Education, extremism and the elite

The Sharifs and Imran Khan can turn Pakistan around only if they handle education on a war-footing

Imtiaz Gul August 25, 2015
The writer heads the independent Centre for Research and Security Studies, Islamabad and is the author of Pakistan: Pivot of Hizbu Tahrir's Global Caliphate

Why shouldn’t young minds turn towards extremist ideologies — I’m not talking of terrorism — if they are marginalised, their basic rights grossly violated, or if they are under-paid or unemployed? What role are many private educational institutions playing in promoting extremist tendencies among young academics? Is the state attentive to this? Is education a market economy product determined by the demand and supply principle, or is it a government responsibility (as promised under Article 25-A of the Constitution)? The state is the guarantor of the right to education, bound to provide decent livelihoods as well as protect the youth from exploitation. These are some of the questions that must be posed to the Sharifs, the Zardaris, the Shahs, the Khans and all those political luminaries who tirelessly speak of turning Pakistan around. Not to forget those members of mainstream political parties who are running educational institutions. These include the Kasuris, the Chaudhrys, the Syeds and the Niazis.

Under-paying highly educated young people employed by high-flying institutions affiliated with Oxbridge and other leading systems, is a perennial issue. Exploitation of the educated youth — both as teachers and students — is prevalent even in Islamabad, the capital, but this curse is omnipresent in its most oppressive forms in under-developed regions and those where the ruling elite control education boards or sit in parliaments. Although Khyber-Pakhtunkhwa (K-P) has seen a proliferation of private universities and colleges, there has been little check on their fee and salary structures. The Abbottabad, Peshawar and Mardan boards seem to be hubs of corruption that are under the control of the political elite and their henchmen. Many of them are involved in issuing fake degrees and under-paying teachers, often invoking the demand-and-supply principle as if teaching were a commodity obtainable at a negotiable price.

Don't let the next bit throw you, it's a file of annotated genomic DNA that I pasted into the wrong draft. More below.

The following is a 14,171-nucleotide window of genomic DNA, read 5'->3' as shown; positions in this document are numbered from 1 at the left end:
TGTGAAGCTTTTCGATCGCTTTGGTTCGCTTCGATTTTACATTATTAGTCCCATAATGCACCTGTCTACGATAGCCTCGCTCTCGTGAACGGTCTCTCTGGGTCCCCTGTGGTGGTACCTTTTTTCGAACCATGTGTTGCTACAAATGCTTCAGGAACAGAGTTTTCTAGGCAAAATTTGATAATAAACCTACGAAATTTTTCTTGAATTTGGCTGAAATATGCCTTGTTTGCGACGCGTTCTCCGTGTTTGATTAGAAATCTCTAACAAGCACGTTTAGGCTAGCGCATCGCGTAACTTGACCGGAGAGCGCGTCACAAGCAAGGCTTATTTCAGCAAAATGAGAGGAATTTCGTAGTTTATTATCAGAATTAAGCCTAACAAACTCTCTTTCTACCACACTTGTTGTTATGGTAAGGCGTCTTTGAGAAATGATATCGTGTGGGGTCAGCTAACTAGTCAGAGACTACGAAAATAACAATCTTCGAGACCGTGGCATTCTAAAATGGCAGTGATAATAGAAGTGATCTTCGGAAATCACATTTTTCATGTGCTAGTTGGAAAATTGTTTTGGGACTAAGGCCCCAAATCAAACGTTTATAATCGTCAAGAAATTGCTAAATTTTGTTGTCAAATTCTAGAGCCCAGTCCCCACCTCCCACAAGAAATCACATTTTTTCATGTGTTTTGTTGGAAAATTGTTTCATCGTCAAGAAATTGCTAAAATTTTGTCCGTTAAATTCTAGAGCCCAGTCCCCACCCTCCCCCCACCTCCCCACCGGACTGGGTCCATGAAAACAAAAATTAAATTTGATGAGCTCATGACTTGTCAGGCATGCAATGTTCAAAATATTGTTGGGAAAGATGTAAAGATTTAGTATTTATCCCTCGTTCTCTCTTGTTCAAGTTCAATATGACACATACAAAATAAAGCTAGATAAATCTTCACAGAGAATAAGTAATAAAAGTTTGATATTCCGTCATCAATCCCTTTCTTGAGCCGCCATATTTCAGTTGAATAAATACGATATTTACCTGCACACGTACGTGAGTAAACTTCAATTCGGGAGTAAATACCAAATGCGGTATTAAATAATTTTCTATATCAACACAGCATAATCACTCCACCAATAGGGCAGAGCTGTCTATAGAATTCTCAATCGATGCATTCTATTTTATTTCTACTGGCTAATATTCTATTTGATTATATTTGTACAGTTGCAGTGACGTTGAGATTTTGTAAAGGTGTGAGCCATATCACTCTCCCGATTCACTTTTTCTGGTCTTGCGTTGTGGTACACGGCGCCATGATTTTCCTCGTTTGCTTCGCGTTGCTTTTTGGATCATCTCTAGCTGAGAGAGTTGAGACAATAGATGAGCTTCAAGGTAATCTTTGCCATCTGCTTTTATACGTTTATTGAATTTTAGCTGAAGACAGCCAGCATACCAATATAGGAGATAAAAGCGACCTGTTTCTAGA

Some of Imran Khan’s colleagues in K-P are among those running private education institutions, a practice that has turned into an unchecked money-minting enterprise in the absence of a regulatory framework. The PTI has made a strong point about the accountability of the electoral system. Now, it must also embark on an accountability of those running educational institutions, especially its own members appointed to important positions in the K-P government. Of course they are not the only ones. Scores of private educators are exploiting students, often in collusion with officials of education boards and higher education departments. Why shouldn’t the highly educated young slip into confusion and extremist thought streams if, after a 17-year education, they either remain unemployed or extremely under-paid — earning paltry sums between $40-150 a month? This way, many private institutions are disincentivising education among those who come from poor families.